by Rosario Morales and Aurora Levins Morales
I am what I am.
A child of the Americas.
A light-skinned mestiza of the Caribbean.
A child of many diaspora, born into this continent at a
I am Puerto Rican. I am U.S. American.
I am New York Manhattan and the Bronx.
A mountain-born, country-bred, homegrown jibara child,
up from the shtetl, a California Puerto Rican Jew
A product of the New York ghettos I have never known.
I am an immigrant
and the daughter and granddaughter of many immigrants.
We didn’t know our forbears’ names with a certainty.
They aren’t written anywhere.
First names only or mija, negra, ne, honey, sugar, dear
I come from the dirt where the cane was grown.
My people didn’t go to dinner parties. They weren’t
I am caribeña, island grown.
Spanish is in my flesh, ripples from my tongue, lodges
in my hips,
the language of garlic and mangoes.
Boricua. As Boricuas come from the isle of Manhattan.
I am of latinoamerica, rooted in the history of my
I speak from that body. Just brown and pink and full of
I am not African.
Africa waters the roots of my tree, but I cannot return.
I am not Taìna.
I am a late leaf of that ancient tree,
and my roots reach into the soil of two Americas.
Taìno is in me, but there is no way back.
I am not European, though I have dreamt of those cities.
Each plate is different.
wood, clay, papier machè, metals basketry, a leaf, a
Europe lives in me but I have no home there.
The table has a cloth woven by one, dyed by another,
embroidered by another still.
I am a child of many mothers.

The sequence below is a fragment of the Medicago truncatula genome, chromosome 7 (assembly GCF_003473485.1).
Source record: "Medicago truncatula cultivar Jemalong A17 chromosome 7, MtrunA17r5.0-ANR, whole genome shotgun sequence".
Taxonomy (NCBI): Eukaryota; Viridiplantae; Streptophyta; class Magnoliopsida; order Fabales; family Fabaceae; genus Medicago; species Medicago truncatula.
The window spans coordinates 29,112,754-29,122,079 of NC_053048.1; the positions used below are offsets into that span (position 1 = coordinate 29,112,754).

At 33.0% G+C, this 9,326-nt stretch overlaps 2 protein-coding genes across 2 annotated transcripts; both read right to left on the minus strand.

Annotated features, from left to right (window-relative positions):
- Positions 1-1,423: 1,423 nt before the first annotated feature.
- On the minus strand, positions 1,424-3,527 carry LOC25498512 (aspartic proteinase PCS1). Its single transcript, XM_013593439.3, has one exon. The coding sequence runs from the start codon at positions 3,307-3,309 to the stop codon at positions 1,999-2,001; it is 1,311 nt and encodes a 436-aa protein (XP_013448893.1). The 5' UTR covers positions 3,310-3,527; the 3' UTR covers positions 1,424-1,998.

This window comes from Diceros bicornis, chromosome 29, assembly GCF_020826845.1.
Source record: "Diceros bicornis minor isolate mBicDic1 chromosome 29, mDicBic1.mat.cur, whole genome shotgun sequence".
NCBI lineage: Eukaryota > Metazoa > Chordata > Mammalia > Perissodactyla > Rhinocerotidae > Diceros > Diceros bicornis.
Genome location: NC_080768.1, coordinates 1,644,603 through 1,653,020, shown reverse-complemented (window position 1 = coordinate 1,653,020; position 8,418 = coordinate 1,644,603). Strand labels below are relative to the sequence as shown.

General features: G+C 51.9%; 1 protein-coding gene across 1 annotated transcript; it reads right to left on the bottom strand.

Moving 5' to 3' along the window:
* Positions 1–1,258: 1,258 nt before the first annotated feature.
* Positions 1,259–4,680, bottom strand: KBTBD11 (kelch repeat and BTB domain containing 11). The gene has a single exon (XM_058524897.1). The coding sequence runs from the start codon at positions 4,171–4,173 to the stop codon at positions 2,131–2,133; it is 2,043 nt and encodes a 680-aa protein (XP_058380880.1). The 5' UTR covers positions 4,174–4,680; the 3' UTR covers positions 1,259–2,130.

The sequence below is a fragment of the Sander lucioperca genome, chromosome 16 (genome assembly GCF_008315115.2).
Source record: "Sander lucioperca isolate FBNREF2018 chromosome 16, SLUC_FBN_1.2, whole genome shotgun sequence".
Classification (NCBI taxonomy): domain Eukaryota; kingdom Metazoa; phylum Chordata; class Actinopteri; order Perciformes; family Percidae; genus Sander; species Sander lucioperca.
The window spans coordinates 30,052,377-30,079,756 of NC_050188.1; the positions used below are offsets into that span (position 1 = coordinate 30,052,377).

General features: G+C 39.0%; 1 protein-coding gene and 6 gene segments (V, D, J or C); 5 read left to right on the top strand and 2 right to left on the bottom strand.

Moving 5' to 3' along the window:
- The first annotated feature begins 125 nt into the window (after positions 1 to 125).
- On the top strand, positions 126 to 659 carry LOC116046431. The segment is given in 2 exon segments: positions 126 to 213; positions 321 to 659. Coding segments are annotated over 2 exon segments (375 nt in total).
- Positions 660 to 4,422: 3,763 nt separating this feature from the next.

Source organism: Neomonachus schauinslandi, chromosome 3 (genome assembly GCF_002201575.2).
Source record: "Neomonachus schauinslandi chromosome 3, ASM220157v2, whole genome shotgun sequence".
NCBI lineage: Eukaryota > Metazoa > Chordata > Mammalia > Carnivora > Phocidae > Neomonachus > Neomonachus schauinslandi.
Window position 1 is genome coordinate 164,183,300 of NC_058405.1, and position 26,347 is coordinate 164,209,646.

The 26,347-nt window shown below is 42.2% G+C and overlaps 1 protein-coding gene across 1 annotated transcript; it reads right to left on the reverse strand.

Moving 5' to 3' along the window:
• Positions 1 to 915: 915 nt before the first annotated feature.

They have kept it all going.
All the civilizations erected on their backs.
All the dinner parties given with their labor.
We are new.
They gave us life, kept us going,
brought us to where we are.
Born at a crossroads.
Come, lay that dishcloth down. Eat, dear, eat.
History made us.
We will not eat ourselves up inside anymore.
And we are whole.
When I'm not in a critical mood, the piece has a nice ring to it. But when I put my thinking cap on, I get mixed feelings about the poem. I can probably blog about it more later on, but the basic question I would want to raise is whether this joyful image of mestizaje allows for or is consistent with Pan-Africanism? Actually, I had this same question when I first read Gloria Anzaldua's book Borderlands/La Frontera. She went on and on about being a mestiza and combining the best elements of different worlds. But then if I replace "mestizo" with "mulatto" it just has an incredibly different ring to it and raises the question of whether Anzaldua (or before her Vasconcelos with his idea of La Raza Cosmica) is saying there is something wrong with being "just" Black?
Just something to think about.